You can procure anything, including Candy Canes Part III!

December 15th, 2016

Todays post is continued from 12/05/14 What does it take to make a candy cane, package it, market it, and distribution?

 

Today’s post is by Heather Powell, Director of Customer Services at SafeSourcing Inc.

What does it take to make a candy cane, package it, market it, and distribution? All of these involve procurement. Today, the candy cane makes up a significant amount of the $1.4 billion Christmas candy market. In fact, billions of candy canes are made and consumed each year.

We have learned the history of the candy cane in part 1 and what ingredients are needed to make candy canes and how to procure the raw ingredients. Today we learn how to make a candy cane and package it.

How are candy canes manufactured and packaged from madehow.com

1. The first step of production involves blending the ingredients together in a large vessel. Typically, a stainless steel kettle is used that is equipped with automatic mixers. Ingredients can be poured or pumped into the batch by workers known as compounders. At this step, the water, sugar, corn syrup, and other processing ingredients are combined. They are then heated to over 300°F (141.5°C) and allowed to cook until they form amber liquid.
2. While it is still hot, the sugar mixture is poured on water-cooled tables. The candy cools slightly and is sent to the working machines. These devices are equipped with arms that stretch the candy repeatedly until it looks silky white.
3. While the candy is being stretched, a line worker adds the proper amount of flavoring. Also, coloring may be added at this point.
4. Another worker then takes a large portion (95 lb [43 kg]) of the warm candy and forms it into a loaf. Part of the loaf is put off to the side, dyed, and cut into strips. For the traditional candy cane, this portion is dyed red. It will become the red stripes in the final product. The 4 in-long (10 cm) red strips are then pressed at set intervals into the white loaf.
5. The loaf can then be sent to the extruder machines to convert it into a candy cane. The loaf passes through the extruder and comes out the other side on a conveyor as a long strand of candy. The strand runs under cutters that slice it at set intervals to produce individual candies. They are then passed through a device that bends the candy. Since the candy is still slightly warm it can still be shaped as desired. Some extruders can handle over 2,000 lb (907 kg) of candy an hour.
6. After the candy cane is formed, it is put into its packaging. Some manufacturers wrap the candy cane in a clear plastic. This is done right as it is exiting the extruder. The plastic is then wrapped around the candy cane and sealed by a heat sealer.
7. In most instances, a set amount of candy canes are collected and boxed in secondary packaging. These boxes are passed through a shrink-wrap machine and sealed. This extra layer of packaging ensures that no moisture damages the product. The boxes are then put into shipping containers, put on pallets, loaded on trucks, and delivered to stores around the country.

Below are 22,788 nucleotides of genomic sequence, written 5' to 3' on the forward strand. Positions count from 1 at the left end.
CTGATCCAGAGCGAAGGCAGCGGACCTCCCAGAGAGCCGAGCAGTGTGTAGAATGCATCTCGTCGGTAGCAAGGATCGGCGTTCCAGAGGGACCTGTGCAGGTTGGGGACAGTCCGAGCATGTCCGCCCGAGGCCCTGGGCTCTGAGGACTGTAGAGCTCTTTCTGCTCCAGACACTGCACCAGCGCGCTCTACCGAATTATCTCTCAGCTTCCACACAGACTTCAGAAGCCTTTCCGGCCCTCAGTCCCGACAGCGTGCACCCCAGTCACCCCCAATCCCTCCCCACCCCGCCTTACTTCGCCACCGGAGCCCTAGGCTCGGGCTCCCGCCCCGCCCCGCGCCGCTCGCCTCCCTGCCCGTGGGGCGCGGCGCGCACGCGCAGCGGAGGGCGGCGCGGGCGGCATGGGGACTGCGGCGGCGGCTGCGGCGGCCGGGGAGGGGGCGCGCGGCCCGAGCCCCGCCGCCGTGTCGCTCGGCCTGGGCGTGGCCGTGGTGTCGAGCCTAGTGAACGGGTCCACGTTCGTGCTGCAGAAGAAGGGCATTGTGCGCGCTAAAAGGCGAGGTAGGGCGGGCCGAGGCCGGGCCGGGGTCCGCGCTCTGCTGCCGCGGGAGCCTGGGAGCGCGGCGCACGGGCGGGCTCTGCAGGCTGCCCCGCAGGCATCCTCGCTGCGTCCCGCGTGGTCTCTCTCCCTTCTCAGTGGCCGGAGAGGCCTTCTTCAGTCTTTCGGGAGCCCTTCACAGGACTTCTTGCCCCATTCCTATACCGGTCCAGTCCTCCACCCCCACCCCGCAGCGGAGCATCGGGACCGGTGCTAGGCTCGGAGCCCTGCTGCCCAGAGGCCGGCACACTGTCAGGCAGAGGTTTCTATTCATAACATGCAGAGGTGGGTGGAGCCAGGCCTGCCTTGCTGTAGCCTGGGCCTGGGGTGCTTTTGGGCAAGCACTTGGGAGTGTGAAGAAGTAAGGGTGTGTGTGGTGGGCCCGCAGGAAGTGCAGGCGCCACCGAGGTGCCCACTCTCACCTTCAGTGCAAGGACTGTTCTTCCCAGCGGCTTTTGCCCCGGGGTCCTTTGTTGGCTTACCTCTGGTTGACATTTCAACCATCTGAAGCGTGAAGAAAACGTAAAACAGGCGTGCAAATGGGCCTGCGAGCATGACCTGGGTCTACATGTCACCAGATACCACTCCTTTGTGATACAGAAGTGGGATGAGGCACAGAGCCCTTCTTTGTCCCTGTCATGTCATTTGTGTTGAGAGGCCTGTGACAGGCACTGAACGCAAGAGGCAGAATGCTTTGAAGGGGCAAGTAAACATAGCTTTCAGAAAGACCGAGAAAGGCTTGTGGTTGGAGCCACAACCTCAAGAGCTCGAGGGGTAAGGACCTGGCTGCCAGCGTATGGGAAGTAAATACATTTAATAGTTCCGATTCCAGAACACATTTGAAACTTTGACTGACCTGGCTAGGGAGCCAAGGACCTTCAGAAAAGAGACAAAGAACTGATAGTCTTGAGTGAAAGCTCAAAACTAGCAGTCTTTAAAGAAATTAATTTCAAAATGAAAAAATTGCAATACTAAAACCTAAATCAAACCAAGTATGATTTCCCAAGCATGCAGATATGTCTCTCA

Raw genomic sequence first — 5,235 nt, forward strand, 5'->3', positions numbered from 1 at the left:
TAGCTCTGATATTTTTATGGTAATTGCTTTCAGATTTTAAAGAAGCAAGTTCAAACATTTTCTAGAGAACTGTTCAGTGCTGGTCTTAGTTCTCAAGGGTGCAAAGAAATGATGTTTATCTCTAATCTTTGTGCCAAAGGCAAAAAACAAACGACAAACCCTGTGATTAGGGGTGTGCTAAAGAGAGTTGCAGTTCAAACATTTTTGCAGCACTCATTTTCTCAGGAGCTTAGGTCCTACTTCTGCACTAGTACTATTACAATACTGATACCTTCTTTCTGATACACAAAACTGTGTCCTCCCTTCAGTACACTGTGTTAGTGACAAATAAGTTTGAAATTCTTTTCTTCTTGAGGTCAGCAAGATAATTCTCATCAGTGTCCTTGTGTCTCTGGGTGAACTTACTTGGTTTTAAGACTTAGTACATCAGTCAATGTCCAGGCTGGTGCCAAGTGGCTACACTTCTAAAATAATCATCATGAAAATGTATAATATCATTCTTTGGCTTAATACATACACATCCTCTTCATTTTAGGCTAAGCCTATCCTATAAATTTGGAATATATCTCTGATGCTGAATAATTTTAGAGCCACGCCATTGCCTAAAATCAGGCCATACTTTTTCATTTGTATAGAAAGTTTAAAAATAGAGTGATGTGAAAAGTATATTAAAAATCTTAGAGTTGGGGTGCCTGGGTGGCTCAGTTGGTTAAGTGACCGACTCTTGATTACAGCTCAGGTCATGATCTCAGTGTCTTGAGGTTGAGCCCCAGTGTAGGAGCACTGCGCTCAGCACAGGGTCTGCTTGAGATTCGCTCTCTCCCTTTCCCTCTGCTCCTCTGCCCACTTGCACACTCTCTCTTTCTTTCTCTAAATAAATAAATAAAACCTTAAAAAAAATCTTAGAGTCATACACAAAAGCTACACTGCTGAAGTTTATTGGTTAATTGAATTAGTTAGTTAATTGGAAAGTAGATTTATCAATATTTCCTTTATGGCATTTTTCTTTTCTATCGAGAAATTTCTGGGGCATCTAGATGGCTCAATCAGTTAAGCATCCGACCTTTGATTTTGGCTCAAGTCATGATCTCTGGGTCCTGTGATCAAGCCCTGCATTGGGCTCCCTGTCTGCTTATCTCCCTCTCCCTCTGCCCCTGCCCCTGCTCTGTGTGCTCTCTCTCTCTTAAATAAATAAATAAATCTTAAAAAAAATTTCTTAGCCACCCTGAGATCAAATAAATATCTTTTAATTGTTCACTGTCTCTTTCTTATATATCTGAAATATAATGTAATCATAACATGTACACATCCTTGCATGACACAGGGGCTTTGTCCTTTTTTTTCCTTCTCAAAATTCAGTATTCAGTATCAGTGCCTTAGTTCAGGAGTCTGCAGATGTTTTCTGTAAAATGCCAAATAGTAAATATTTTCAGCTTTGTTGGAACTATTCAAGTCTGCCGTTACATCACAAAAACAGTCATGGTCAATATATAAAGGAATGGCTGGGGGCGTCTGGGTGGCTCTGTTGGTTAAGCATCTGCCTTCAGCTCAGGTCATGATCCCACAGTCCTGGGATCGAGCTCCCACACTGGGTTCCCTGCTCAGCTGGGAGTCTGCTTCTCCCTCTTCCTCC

Quality control is an integral part of all candy production. The first phase of control begins with tests on the incoming ingredients. Prior to use, lab technicians test ingredients to ensure they meet company specifications. Sensory evaluations are done on characteristics such as appearance, color, odor, and flavor. Other physical and chemical characteristics may also be tested such as liquid viscosity, solid particle size, and moisture content. Manufacturers depend on these tests to ensure that the ingredients used will produce a consistent batch of candy canes.

The next phase of quality control is done on the candy cane paste. This includes pH, viscosity, appearance, and taste testing. During production, quality control technicians check physical aspects of the extruded candy. A comparison method is typically used. In this method, the newly made product is compared to an established standard. For example, the flavor of a randomly sampled candy cane may be compared to a standard candy cane produced at an early time. Some manufacturers employ professional sensory panelists. These people are specially trained to notice small differences in tactile, taste, and appearance properties. Instrumental tests that have been developed by the confectionery industry over the years may also be used.The process of making candy canes can be done on a much smaller level at home or in the instructions above on a large scale.

In the large scale, items to be purchased or procured would be the candy kettles, stainless steel tables, working machines, extruder, conveyors, cutters, plastic wrap machine, heat sealer, various types of cardboard, shipping containers, pallets and hand pallet jacks as well as fork lifts. In addition, you can procure hiring services of standard and seasonal workers, fork lift drivers and temporary delivery truck drivers, janitorial/sanitation workers, certified engineers and lab technicians and quality control supervisors.

SafeSourcing, Inc. can help you source your manufacturing goods and services, create and run a Request for Proposal and compress the suppliers pricing by running a Request for Quote. For more information on how we can help you with your procurement needs or on our “Risk Free” trial program, please contact a SafeSourcing Customer Service Representative. We have an entire customer services team waiting to assist you today.

We look forward to your comments.

Tomorrow we will discuss how to market candy canes and how SafeSourcing can help in this area.

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